I haven't been doing very well lately.
Things have been a struggle in most aspects of my life. With my job, with my family, with my crippling lack of a social life...although I guess financially I'm doing okay, which is something to be grateful for. And I'm still healthy, which is fantastic. But the point is that, overall, 2016 has been my worst year, hands down, since the year I came to the slow realization that the religion I'd built my whole life around was a lie.
It's been fun.
But what's different about being miserable this time around is that I feel infinitely better equipped to change my circumstances and adjust my attitude. As comforting as it used to be to say a prayer at night asking for everything to work out okay, I think that habit fed my sense of helplessness. I'm sure it wasn't the same for everyone, but when I was in high school and everything was awful (at least it was in my eyes) and it was too exhausting to try to fix things on my own, it was a relief to feel like I was allowed to push that responsibility off onto a benevolent deity rather than hunker down on my own. I think being a religious person enabled my natural tendency to resign myself to my fate. It's a tendency I still fight, but I think I'm far, far better at it these days.
What I struggle with the most right now is the fact that I have very little to call a safety net. I mean, my parents are good people—if I totally crashed and burned, they would let me move back in with them. But that would be indescribably uncomfortable. My family is more of a last resort than a safety net. They're the metaphorical equivalent of dialing 911 while you're lying on the ground with two broken legs because there was no safety net. Perhaps it's childish and prideful, but I despise the thought of accepting any support from them, whether it's emotional, professional, financial, or whatever. So I feel like I'm pretty much on my own, which makes me terrified and anxious, but it also makes me prouder of my small victories.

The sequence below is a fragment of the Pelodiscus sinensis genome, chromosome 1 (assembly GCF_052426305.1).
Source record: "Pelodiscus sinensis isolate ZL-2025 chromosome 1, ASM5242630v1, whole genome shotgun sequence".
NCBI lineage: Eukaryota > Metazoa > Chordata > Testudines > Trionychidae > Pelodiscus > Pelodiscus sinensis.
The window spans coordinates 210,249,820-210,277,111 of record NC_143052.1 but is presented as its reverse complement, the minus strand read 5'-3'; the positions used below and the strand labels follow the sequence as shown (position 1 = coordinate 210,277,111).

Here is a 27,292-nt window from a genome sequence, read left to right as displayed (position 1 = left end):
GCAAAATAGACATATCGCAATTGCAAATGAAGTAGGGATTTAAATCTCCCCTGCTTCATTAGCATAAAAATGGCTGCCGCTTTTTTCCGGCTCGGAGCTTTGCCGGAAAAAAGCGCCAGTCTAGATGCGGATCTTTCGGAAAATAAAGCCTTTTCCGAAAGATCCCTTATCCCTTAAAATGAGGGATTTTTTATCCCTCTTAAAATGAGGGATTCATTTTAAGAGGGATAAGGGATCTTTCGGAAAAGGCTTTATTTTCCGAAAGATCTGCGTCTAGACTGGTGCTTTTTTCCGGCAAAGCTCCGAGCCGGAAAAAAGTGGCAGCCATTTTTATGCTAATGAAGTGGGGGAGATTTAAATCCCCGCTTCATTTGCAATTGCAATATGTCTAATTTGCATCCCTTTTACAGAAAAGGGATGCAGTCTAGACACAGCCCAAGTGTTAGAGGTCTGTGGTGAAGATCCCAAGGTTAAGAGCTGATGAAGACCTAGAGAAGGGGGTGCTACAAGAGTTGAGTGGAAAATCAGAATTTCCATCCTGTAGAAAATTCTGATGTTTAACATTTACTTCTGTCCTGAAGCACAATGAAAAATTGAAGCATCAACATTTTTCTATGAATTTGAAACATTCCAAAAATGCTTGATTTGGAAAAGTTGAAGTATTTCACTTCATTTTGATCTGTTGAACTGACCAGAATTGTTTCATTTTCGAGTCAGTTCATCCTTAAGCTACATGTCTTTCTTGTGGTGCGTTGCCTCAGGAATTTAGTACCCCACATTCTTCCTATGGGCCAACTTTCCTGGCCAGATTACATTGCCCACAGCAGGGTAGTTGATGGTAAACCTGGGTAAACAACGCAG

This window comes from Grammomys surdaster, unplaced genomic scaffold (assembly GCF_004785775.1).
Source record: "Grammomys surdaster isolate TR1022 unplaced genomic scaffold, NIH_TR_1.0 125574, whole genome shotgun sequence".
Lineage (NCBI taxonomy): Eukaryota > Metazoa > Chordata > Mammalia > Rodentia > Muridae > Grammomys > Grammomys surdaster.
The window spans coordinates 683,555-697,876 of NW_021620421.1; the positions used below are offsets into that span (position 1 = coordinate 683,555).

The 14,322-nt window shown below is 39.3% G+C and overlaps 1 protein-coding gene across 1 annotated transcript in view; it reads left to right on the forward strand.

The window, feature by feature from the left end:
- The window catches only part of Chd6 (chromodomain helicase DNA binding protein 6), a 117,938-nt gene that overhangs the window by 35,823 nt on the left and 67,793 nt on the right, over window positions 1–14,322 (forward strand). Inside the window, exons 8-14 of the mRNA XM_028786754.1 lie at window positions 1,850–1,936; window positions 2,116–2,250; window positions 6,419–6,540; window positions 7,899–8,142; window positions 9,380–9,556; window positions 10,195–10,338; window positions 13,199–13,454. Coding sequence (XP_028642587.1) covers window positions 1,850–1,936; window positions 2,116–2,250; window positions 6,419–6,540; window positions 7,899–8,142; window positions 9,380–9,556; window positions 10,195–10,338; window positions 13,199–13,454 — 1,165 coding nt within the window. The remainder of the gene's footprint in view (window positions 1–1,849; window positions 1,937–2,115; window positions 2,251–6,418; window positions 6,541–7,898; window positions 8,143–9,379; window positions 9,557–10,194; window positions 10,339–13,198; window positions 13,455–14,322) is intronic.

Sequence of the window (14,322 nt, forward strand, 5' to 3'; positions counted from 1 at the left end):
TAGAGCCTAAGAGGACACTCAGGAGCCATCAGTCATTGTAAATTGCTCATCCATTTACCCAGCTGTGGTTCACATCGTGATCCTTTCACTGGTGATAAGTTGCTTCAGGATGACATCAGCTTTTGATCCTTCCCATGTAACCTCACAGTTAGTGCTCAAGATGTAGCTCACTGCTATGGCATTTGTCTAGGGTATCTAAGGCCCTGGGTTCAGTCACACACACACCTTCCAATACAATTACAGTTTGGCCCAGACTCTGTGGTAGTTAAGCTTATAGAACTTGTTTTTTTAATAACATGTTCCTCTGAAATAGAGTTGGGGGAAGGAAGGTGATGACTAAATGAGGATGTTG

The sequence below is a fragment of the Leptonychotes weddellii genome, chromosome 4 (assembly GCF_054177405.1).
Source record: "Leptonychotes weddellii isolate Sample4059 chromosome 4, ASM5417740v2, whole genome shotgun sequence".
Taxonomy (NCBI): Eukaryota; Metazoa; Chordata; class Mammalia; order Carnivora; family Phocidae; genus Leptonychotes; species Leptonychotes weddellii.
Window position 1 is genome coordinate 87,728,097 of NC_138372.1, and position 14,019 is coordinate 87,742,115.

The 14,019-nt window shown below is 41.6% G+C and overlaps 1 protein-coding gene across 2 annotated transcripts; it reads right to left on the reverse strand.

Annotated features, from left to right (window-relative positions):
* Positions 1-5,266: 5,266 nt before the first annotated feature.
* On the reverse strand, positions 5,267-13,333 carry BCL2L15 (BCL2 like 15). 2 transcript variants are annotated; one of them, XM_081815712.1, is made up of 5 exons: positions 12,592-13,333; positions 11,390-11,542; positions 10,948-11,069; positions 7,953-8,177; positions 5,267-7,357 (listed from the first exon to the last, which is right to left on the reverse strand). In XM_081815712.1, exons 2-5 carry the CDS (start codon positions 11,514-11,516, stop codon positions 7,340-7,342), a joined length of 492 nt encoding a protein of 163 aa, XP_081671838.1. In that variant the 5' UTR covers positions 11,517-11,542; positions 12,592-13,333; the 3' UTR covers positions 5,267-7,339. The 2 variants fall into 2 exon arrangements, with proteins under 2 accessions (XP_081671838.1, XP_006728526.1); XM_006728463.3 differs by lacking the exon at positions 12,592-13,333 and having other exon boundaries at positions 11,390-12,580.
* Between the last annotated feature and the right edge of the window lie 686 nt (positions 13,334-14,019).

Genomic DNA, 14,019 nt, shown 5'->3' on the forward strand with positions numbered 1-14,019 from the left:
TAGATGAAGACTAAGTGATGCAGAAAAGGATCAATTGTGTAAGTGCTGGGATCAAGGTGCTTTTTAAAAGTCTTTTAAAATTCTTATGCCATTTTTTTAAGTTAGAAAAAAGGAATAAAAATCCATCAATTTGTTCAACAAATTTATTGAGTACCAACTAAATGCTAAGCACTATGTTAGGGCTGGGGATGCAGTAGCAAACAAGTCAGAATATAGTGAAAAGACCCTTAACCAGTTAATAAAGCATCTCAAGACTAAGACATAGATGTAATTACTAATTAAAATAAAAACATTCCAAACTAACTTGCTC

One of the positive aspects of the church is absolutely the community. The built-in safety net. I mean, I could argue all day about the ineffectiveness of priesthood blessings, the insincerity of assigned home teachers, and the I-made-this-underprivileged-family-in-the-ward-a-casserole humblebragging and all the cultural snarls that come with it, but in Mormonism, the safety net is there. It may come at a price and it may be frustrating, but it's there. It would be nice to have that again.
Don't get me wrong, I'm not going back. I don't want that kind of safety net. But it's certainly daunting to face a variety of problems without feeling like any person or any organization, no matter how flawed, has your back.
And I guess I don't know what to do about that, but I know I can do something. I don't know how to walk the rope without the net, but there is a certain twisted thrill in learning by making it all up as you go. Life by trial and error is much more exhilarating than life by rote. And at least I know they're my trials and my errors instead of someone else's treasure map to eternal salvation.
So I guess I'll see how this whole life thing works.